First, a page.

To answer your Q about trimming versus headspace. One does not effect the other. Headspace is entirely about how far you set the shoulder back on a bottleneck rifle case during resizing. Get a comparator gauge and use it to set up sizing die for your rifle. You measure a fired but unsized case from your rifle then test size a case and measure how the shoulder has been set back. When the setback is in the 1.5 to 2 thousandths range the die is set right to provide proper headspace in YOUR rifle.

This is what I recommend as an easy to use gauge for setting headspace: http://www.lewilson.com/casegage.html

For progressive reloading of bottleneck rifle cartridges, I always, tumble, then decap/resize on a single stage press first, then use a power trimmer, then tumble again before running on the progressive. When sizing has been done before hand no case lube is needed to run them through the progressive (keeps things cleaner) and the press operation is butter smooth because force needed to resize is not applied. Do put a size die in the progressive though, then set the die to just pop the expander ball in and out of the case mouth and run the decapper pin through the primer hole but not set to do any more shoulder setback. This pops out any case mouth dents that may have occurred during tumbling lube off after sizing and also pops out any tumbling media stuck in the flash hole.

I highly recommend either the Gracey or Giraud power trimmers, fast, easy and the added benefit of a case mouth chamfer being done at same time (something the Dillon power trimmer used on a progressive does not do and therefore leaves square and slightly ragged case mouths that make bullet seating more difficult).

Gracey: http://www.matchprep.com/trimmer.htm

Giraud: http://www.giraudtool.com/index.html

Last edited by GeoffLinder; 11-29-2012 at 12:41 PM..
Reply With Quote
  #12  
Old 11-29-2012, 1:51 PM
Yerman's Avatar
Yerman Yerman is offline
Senior Member
 
Join Date: Aug 2011
Location: Palmdale, CA
Posts: 1,091
iTrader: 16 / 100%
Default

Great info guys. Thanks for everything. Keep it coming...

This initial investment sure is adding up $$$$
Reply With Quote
  #13  
Old 11-29-2012, 3:22 PM
the86d's Avatar
the86d the86d is offline
Calguns Addict
 
Join Date: Jul 2011
Location: Pinko-occupied ObamaDerkaderkastan
Posts: 5,756
iTrader: 2 / 100%
Default

No trimming pistol brass here, and I think primer pockets get cleaned by benchrest and match shooters.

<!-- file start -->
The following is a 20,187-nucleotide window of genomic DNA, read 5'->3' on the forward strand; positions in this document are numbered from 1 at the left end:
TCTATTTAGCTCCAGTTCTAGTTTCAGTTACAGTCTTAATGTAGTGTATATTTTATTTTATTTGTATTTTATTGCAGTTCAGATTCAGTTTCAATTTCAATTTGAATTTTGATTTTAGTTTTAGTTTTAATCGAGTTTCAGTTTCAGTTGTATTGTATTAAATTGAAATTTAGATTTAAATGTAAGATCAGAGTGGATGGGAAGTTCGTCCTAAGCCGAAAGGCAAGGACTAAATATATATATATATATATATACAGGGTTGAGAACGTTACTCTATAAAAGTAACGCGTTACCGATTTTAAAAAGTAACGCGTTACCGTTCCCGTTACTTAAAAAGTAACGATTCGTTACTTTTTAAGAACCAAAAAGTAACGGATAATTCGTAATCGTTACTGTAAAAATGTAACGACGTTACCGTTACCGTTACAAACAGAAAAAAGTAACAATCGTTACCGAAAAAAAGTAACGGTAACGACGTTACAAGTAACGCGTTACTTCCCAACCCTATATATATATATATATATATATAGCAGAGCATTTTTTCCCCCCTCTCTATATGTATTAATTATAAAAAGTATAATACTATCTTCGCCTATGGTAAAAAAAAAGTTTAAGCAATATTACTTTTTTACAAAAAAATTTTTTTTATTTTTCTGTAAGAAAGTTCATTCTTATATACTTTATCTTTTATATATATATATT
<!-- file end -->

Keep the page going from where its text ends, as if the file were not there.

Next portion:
I sort bottleneck brass by size (case gauges) and them trim what is needed to stay in spec.

I find this style faster:
than this:
as I can watch TV and compare running my finger tips over the top and bottom without looking...
__________________
"That's what governments are for - get in a man's way." - Captain Malcolm 'Mal' Reynolds

Last edited by the86d; 11-29-2012 at 3:30 PM..
Reply With Quote
  #14  
Old 11-29-2012, 5:09 PM
GeoffLinder's Avatar
GeoffLinder GeoffLinder is offline
Senior Member
 
Join Date: Jul 2009
Location: Pacifica, CA
Posts: 2,425
iTrader: 0 / 0%
Default

Quote:
Originally Posted by Yerman View Post
Great info guys. Thanks for everything. Keep it coming...

This initial investment sure is adding up $$$$
Buy once, cry once, use it for years, make the investment back with ammo savings over the long haul!

Don't start with cheap crap, you just eventually wind up with a box of cheap crap out in back with the beer cans that you don't use anymore and you still wind up buying the good stuff anyway
Reply With Quote
  #15  
Old 11-30-2012, 12:37 AM
Yerman's Avatar
Yerman Yerman is offline
Senior Member
 
Join Date: Aug 2011
Location: Palmdale, CA
Posts: 1,091
iTrader: 16 / 100%
Default

Quote:
Originally Posted by GeoffLinder View Post
To answer your Q about trimming versus headspace. One does not effect the other. Headspace is entirely about how far you set the shoulder back on a bottleneck rifle case during resizing. Get a comparator gauge and use it to set up sizing die for your rifle. You measure a fired but unsized case from your rifle then test size a case and measure how the shoulder has been set back. When the setback is in the 1.5 to 2 thousandths range the die is set right to provide proper headspace in YOUR rifle.
Hi GeoffLinder, thanks for the info. Do you know of any tutorials or videos that walk someone through this entire process?
Reply With Quote
  #16  
Old 11-30-2012, 2:51 AM
Yerman's Avatar
Yerman Yerman is offline
Senior Member
 
Join Date: Aug 2011
Location: Palmdale, CA
Posts: 1,091
iTrader: 16 / 100%
Default